Activity Workshop

Playing with a Pimoroni Skywriter

Following the success of the accelerometer project, and the games which resulted from it, more ideas came about other kinds of sensor which could be connected to the pi. But we're not really interested in 'passive' sensors like temperature sensors, light sensors or soil moisture sensors. We're looking for ways to interact with the pi, especially for game-playing, and when possible in unexpected ways, like for example the stick from the forest controlling a video game.

One of the original ideas was to have one or more ultrasound distance sensors, perhaps hidden or disguised in some way, so that just by holding one's hand in the air in particular positions makes the pi do something, perhaps making a kind of theremin or whack-a-mole game.

However, these ultrasound sensors work by necessity in a pulsed mode, so the control cannot be continuous. Plus the volume which can be covered by these little transmitters is very restricted, and the measurement is only one-dimensional. So this idea was dropped for a while, until I found out about the Pimoroni skywriter "3D Gesture Sensor".

skywriter board

So what is it? It's just a flat, black rectangle which, through some kind of electric field, can tell what's in the space above it. If you hold your finger above the rectangle, this sensor outputs the (x, y, z) coordinates of where your finger is in that space, and also reacts to gestures like swipes and taps. One attractive feature is that the sensor is really thin and so could be easily hidden, especially if you cover it with a sheet of something non-conductive. So you've then got a "magic space" in 3D which does stuff even without you touching anything.

It comes in two different sizes, firstly the "HAT" version which fits directly on top of the pi (but only if the pi is a version B+ or 2), and secondly an "XL" version which as the name suggests is larger. I've got a Raspberry pi version 1B, so mine doesn't support the "HAT" interface anyway, and so I got the XL so that I've got a bigger volume in which to play.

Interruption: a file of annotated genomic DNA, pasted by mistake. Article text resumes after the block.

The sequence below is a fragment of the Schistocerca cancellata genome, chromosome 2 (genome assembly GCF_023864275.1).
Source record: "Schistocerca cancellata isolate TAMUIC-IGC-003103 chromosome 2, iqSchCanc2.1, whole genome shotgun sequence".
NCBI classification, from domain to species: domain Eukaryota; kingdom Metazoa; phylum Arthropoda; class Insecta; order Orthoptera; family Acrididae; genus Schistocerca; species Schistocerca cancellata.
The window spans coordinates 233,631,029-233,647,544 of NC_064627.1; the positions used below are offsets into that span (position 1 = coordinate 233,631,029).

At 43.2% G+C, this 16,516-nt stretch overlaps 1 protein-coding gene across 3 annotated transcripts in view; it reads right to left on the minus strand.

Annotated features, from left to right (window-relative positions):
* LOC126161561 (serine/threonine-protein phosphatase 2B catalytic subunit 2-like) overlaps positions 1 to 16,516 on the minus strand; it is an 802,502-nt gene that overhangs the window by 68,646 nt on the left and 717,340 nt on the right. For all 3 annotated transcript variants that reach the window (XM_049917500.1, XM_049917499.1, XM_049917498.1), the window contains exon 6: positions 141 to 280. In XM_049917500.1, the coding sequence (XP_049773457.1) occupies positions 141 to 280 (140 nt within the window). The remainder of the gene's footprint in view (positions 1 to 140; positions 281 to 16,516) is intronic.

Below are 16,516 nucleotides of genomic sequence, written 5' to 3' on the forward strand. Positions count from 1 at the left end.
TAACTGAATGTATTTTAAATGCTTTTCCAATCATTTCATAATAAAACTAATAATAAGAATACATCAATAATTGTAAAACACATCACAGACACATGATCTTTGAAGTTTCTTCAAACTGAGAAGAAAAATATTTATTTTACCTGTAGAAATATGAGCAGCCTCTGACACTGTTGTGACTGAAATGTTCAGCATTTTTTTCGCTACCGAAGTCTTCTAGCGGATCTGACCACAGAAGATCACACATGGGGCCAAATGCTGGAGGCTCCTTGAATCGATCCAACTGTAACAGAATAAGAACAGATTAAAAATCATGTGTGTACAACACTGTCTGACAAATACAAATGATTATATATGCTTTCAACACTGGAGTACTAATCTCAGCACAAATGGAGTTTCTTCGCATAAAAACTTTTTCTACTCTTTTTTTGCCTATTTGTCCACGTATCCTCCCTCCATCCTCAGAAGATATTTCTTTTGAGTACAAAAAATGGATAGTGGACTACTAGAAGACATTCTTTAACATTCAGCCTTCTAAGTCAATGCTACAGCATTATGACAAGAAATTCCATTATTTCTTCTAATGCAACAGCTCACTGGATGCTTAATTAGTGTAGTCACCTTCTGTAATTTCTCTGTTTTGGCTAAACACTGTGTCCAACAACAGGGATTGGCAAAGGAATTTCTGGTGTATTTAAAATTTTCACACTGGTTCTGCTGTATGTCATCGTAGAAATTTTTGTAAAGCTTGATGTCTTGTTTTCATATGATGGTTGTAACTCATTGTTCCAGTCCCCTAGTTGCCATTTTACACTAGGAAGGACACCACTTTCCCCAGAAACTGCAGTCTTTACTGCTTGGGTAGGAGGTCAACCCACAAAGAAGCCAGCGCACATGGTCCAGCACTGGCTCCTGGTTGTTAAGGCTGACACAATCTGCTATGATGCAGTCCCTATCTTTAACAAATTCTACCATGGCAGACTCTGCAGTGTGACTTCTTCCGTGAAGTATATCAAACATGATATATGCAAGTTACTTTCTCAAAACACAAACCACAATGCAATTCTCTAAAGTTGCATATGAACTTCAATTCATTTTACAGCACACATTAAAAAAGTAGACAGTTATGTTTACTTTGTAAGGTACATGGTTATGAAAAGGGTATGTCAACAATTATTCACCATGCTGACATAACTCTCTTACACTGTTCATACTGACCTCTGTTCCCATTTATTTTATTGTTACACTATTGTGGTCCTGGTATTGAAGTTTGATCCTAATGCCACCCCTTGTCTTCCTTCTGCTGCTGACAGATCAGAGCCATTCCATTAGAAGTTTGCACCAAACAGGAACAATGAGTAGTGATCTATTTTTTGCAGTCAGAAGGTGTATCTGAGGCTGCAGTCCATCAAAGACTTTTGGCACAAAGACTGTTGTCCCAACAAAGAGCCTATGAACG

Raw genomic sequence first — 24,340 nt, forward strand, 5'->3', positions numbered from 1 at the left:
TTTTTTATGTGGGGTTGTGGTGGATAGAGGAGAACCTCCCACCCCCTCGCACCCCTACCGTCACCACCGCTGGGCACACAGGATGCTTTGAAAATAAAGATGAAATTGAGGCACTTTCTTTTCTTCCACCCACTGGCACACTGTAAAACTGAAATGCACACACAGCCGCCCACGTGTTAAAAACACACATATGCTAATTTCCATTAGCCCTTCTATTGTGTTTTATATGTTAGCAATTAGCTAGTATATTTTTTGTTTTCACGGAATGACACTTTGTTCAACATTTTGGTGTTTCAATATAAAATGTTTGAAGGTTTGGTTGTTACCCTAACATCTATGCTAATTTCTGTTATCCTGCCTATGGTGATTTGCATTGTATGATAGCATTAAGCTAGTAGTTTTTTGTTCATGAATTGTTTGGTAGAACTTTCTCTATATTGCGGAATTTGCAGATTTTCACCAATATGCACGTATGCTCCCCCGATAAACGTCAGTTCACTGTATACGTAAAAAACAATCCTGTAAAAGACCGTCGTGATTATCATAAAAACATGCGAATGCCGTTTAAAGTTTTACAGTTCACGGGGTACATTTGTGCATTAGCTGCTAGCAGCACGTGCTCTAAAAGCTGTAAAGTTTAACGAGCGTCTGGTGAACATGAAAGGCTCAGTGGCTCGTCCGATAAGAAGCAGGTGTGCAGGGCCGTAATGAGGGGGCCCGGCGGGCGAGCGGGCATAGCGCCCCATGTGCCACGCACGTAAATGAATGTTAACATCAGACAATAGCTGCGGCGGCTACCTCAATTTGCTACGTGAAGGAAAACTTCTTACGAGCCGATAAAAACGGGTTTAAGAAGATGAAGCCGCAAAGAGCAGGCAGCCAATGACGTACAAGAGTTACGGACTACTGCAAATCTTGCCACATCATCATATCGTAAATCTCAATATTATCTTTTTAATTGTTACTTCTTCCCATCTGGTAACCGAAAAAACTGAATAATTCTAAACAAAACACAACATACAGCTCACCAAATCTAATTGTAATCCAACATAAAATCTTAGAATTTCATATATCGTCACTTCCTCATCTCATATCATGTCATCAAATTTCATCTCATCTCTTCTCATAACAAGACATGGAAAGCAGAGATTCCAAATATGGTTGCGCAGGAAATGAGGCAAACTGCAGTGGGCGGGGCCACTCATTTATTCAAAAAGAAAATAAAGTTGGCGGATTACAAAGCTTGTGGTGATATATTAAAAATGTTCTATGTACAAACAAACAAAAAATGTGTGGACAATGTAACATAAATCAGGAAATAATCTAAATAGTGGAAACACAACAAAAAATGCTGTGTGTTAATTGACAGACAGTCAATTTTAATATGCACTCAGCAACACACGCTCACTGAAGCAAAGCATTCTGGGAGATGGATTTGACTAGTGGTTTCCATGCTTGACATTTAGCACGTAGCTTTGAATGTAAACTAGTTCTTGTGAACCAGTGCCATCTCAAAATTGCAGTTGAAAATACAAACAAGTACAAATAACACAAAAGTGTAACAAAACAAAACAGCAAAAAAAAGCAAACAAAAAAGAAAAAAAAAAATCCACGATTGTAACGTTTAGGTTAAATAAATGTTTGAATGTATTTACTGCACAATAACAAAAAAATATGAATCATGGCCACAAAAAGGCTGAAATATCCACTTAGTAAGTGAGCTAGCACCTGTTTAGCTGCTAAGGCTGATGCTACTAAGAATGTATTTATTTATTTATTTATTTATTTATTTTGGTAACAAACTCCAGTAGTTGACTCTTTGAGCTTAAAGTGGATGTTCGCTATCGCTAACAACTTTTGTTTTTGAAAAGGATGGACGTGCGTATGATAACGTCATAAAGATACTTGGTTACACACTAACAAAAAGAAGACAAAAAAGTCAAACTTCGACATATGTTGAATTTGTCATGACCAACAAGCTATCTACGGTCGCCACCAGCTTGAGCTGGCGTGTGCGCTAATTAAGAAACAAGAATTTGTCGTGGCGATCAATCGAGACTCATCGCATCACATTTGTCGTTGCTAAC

As with the accelerometer, the pi communicates with this sensor using I2C, so that means as well as power, it uses the SDA and SCL pins of the Pi. Plus it uses another two GPIO pins for "TRFR" and "RESET". So that's 6 connections in all. For the "HAT" version of the skywriter, these connections are done for you just by putting the board on top of the pi, but for the XL version there's a little bit of soldering to be done.

The board just has 6 holes for the connections, to which you can choose to solder the included 6-pin header rail. But then you'd have headers sticking out vertically from the board, and then plugs attached to the top of those, and then wires coming out the top of those, which for me would intrude too much into the invisible magic space I'm trying to create. So I decided to take some flat ribbon cable and solder this directly onto the holes, meaning that everything stays flat and there is nothing to accidentally snag with your finger gestures.

skywriter board with cable

The next question is, which side is up? That is, on which side of the board does the detection happen? The board doesn't give any clues, and there aren't any instructions included either. But some experimentation showed that the sensor side is the mostly black side with the chip on it, not the side with the large "Skywriter" logo and the "Tech specs". Which is a little odd, because most of the pictures one sees of the "HAT" version show that the sensor side for that one has a large "Skywriter" logo and no chip.

In any case, we need to connect the pins, and most of them are obvious. The pi's 3V3 goes to the sensor's VCC. The pi's 0V goes to the sensor's GND. SDA goes to SDA, and SCL goes to SCL. The only difficulty is with TRFR and RESET. But thanks to the ever-excellent MagPi, we find out that TRFR goes to pin 13, and RESET goes to pin 11. And that's the same also for the model 1B.


Because we're again using I2C for the communication with the pi, this sensor also needs the pi to be set up to enable I2C. But because we've already done this for the accelerometer, it's already done. If you haven't already done this, then you'd need to follow the instructions on the accelerometer page to set things up properly.

Now we just need some software on the pi to operate the sensor, and fortunately there is a bunch of python programs provided by Pimoroni at

For example, just run python3 to see the (x, y, z) coordinates printed on the screen. It looks like it's doing nothing (or taking ages to start) but actually it's just waiting for your finger. Put your finger over the sensor, and it'll scroll the coordinates (all x,y,z scaled from 0.0 to 1.0) up the terminal. Swipe quickly over the whole sensor and it'll register a "swipe" gesture with the direction (eg east -> west). Draw horizontal circles in the air over the sensor and it'll register an "airwheel" gesture with a value which is increased or decreased depending on the direction of the circle.

So now it's tested and working, and it's time to try out our own ideas.